Pages

Sunday, 2 October 2011

Etro: Spring Summer 2012

























For her Spring Summer 2012 collection, Veronica Etro revived her elegant touch, creating simple silhouettes and combining them with prints that reference the modern day jazz age. Inspired by Italian Futurist artist Fortunato Depero, Etro's prints have been diluted to a much simpler form, taking the shape of more rigid shapes and geometric designs in the style of Depero.

detail of 'the chair's party' cloth tarsia by fortunato depero, 1927

  "The Etro House paisley has been deconstructed until it resembles a broken collage. Stenciled florals and paisleys have a new modern look. An innovative new technique involves printing a fabric, then plisse pleating it, and then overprinting again to create burnt inky edges on the pleats."

Etro have taken on a strategic new way of thinking for the Spring Summer collection, cleverly placing prints on specific angles of the body so that it compliments the natural shape of the body, and creates curves and shadows in all the right places.
Soft, floating fabrics have been used to ensure a fluidity to the collection. Devoré, crêpe de Chine, silk and satin create flow and femininity whilst their abundance gives a weight to garments that spells sheer luxury. Intricate embroideries and tiled pailettes showcase just how exquisite Etro’s  workmanship truly is. The fabrics are rendered in sorbet shades like apricot, mint, raspberry, lemon, peach, cream and ice blue, this is juxtaposed against harsher 'pop' colors such as lime green or poppy orange, whilst a black block trim cuts the softness.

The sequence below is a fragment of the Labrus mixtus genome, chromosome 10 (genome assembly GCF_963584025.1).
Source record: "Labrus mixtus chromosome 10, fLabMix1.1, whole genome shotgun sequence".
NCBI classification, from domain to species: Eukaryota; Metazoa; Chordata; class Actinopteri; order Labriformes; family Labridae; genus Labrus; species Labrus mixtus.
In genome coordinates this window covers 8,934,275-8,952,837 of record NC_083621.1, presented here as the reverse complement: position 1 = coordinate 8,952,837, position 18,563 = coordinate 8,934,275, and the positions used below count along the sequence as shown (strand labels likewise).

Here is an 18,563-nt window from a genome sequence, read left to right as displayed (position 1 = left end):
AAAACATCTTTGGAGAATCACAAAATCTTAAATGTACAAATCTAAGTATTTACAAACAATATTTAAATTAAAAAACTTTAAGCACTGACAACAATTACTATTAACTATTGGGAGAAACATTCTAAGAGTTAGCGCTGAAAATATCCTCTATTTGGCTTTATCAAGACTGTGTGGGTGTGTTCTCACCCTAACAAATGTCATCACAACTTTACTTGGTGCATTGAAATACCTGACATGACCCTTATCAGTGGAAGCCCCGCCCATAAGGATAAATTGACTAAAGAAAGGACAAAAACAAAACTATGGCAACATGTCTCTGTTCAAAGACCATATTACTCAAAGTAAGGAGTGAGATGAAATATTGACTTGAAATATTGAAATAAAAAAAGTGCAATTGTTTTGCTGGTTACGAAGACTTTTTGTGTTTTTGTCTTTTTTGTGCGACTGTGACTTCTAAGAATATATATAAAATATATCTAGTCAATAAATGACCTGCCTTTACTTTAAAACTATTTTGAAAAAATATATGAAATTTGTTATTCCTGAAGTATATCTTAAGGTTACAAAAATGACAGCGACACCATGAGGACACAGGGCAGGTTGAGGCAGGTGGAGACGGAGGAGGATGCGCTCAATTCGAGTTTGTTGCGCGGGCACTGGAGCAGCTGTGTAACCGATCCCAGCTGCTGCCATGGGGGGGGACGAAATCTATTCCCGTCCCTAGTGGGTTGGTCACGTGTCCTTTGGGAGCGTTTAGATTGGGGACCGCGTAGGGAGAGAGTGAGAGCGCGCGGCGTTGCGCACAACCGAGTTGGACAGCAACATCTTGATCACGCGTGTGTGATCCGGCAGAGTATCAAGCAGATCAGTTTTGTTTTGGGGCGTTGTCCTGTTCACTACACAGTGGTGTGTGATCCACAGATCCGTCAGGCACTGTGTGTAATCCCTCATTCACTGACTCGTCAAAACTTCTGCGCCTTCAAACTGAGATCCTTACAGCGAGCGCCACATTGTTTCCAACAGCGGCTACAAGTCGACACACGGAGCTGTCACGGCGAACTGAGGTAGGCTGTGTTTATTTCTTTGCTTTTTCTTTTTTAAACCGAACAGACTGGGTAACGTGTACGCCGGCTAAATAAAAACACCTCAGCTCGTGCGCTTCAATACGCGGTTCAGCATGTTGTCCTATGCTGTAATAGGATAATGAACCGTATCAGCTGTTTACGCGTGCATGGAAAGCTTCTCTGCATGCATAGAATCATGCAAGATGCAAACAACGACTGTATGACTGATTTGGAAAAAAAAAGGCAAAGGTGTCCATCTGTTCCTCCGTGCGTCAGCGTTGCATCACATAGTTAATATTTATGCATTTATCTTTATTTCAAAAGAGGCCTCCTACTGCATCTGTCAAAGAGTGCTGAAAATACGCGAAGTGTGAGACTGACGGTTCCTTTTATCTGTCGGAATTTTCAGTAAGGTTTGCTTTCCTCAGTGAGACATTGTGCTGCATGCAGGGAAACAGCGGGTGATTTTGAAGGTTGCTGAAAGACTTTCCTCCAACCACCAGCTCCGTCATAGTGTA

Dropped waists and entirely waistless dresses are the centerpiece of this collection, in true Italian tailoring style. Elegant low V fronts and halter necks, the dresses feature simple, yet unusual constructions. A curved hem is the ideal way of showing off lower layers of silk fringing or printed plissé.
Negative geometric space is used in conjunction with strategically placed cut outs to add a sportiness, while the sliced strips on the lower halves create an ethereal dancer style movement. The same loose, boxy shapes are applied to tops and skirts which appear to be one piece. Shorts are made in compact knits, worn with printed silk shirts, long cardigans, kimono coats or tuxedo jackets.




No comments:

Post a Comment

Please leave your comments!

Related Posts Plugin for WordPress, Blogger...